The TV at the moment is broadcasting important people talking about the terrible state of our economies and wringing their hands over what we are going to do about it, twenty four hours a day.

But, if the rich and their companies just paid the taxes they owe we could pay off all our national debts immediately. There would even be lots of money left over for our governments to kick start our economies again.

Heck, in Britain, if just the mobile phone companies paid the taxes they have somehow (with government help) managed to avoid paying over the last few years, we would be out of recession.




  1. I think you answered your own question with your title.

    There is an argument for the policy you’re advocating, but it’s not a policy which solves problems for free. There aren’t any policies that solve problems for free: it it were that easy…

    I’m only an amateur, but I’ll have a go. For a start, if mobile phone companies paid substantially more taxes (let’s not quibble about whether they owe them anyway) they would have less money for their shareholders and creditors. That would mean a lot of pension funds and banks more unstable than they are now, and therefore (political reality being what it is) more likely to receive government money, either directly in the form of bailouts or indirectly in the form of higher welfare payments compensating for income losses. So the government might increase its revenue, but would also increase its liabilities. This is the infamous “trickle-down effect”, not that consumer spending by the rich trickles down (that effect is negligible and inefficient), but that investment by the rich (rich institution, mostly) props up the whole system.

    The government could cut free of that whole system, but only by ceasing to rely on people having money to lend to it. But for the government to stop borrowing would need an instant cut in spending to levels most people would now find intolerable; and even if a lower level of government spending were desirable, the speed of the cuts would be a serious economic shock. That is the situation that Greece, and possibly now Spain, find themselves in (involuntarily): they have got into a situation where no-one will lend to them, or rather they fear that that could happen at any moment. The dramatic consequences, mostly in the total lack of control which results, are frightening.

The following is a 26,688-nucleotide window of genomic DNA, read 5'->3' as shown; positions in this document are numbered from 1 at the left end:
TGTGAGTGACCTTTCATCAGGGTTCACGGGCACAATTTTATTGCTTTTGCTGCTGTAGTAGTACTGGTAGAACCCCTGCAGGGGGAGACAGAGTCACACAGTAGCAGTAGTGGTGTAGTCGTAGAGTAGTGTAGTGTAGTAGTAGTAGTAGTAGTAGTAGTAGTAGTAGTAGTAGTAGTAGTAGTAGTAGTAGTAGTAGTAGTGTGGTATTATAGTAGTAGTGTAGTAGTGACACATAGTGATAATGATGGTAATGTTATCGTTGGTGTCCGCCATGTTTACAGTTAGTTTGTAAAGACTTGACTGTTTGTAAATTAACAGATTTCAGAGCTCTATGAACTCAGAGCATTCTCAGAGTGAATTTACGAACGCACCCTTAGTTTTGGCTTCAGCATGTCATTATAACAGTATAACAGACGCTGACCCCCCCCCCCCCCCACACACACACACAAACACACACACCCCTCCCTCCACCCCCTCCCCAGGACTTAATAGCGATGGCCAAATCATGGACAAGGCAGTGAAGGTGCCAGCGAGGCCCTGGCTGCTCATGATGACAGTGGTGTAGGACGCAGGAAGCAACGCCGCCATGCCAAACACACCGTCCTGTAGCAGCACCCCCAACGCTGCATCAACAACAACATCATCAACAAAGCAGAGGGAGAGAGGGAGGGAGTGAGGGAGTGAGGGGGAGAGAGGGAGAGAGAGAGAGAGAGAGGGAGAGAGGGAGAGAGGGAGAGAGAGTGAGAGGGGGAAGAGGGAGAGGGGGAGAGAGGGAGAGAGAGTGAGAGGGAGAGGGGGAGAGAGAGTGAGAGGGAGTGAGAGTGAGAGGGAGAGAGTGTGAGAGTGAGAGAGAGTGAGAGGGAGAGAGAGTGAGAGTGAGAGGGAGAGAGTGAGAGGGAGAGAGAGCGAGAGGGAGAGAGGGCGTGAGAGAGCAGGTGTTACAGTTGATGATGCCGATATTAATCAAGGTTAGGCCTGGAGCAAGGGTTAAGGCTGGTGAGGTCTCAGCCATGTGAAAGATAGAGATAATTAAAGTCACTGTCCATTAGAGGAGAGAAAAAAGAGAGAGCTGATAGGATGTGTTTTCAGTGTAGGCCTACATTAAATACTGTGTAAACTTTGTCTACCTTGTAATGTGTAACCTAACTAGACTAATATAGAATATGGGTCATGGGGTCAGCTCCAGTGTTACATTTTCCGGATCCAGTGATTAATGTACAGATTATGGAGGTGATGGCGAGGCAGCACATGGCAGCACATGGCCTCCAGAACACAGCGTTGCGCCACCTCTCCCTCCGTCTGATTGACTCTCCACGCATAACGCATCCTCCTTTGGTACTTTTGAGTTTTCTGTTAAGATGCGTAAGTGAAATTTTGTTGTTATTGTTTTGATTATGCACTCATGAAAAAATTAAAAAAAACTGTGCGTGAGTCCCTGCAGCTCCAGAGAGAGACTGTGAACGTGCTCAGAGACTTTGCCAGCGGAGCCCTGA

Of course, Greece and Spain have the added disadvantage that their currency is (forcibly) over-valued for their economies. We have the luxury of controlling our own currency, which gives us some more leeway. If we interpret the government’s monetary policy charitably the Quantative Easing programme is designed to push down the value of our currency so as to make it more attractive for rich institutions to lend money to our government. That is, of course, what the government mean by “keeping interest rates low”: they mean keeping interest rates low for the government so they can carry on borrowing money to fund government spending. The balancing act comes because QE not only reduces interest rates (helping government to spend more) it also raises inflation (effectively reducing consumer spending).

    There is an interesting moral hazard here. The government’s interest rate strategy (I know it’s technically the Bank of England’s strategy, but let’s not be naive) is to make lending to the government more attractive. Unfortunately that makes lending to other businesses correspondingly less attractive, and thus government borrowing makes rich institutions comparatively warier of investing in growth opportunities.

    If I may be allowed a digression, there is, however, one source of apparently unlimited credit, which is Chinese savers. If Western governments don’t like the tyranny of the money market they can also escape it by borrowing from Bejing. (We can, I mean: the Greeks don’t have a hope – Chinese investors aren’t stupid.) Financially borrowing from China makes Keynesian sense, in a recession. China has lots of cash to lend, and if we assume that we can grow eventually it makes sense for us to borrow it now. But politically it seems to me to be putting ourselves into the power of some people even more worrying than the bankers, and my hunch is that we have gone down that road far enough. Better the devil you know, perhaps.

  2. Oh, I understand what you’re saying. But I don’t buy it. It’s a stupid system. Any system of wealth creation that gives less and less to consumers is always going to end up eating itself. Which is what has happened. But the main point is that it is not the fault of the poor, it’s the fault of the rich. So the rich should pay for getting us out of the mess they got us into. Morally it’s their responsibility. And if we need more money for pensions then take the money off the rich. Simple.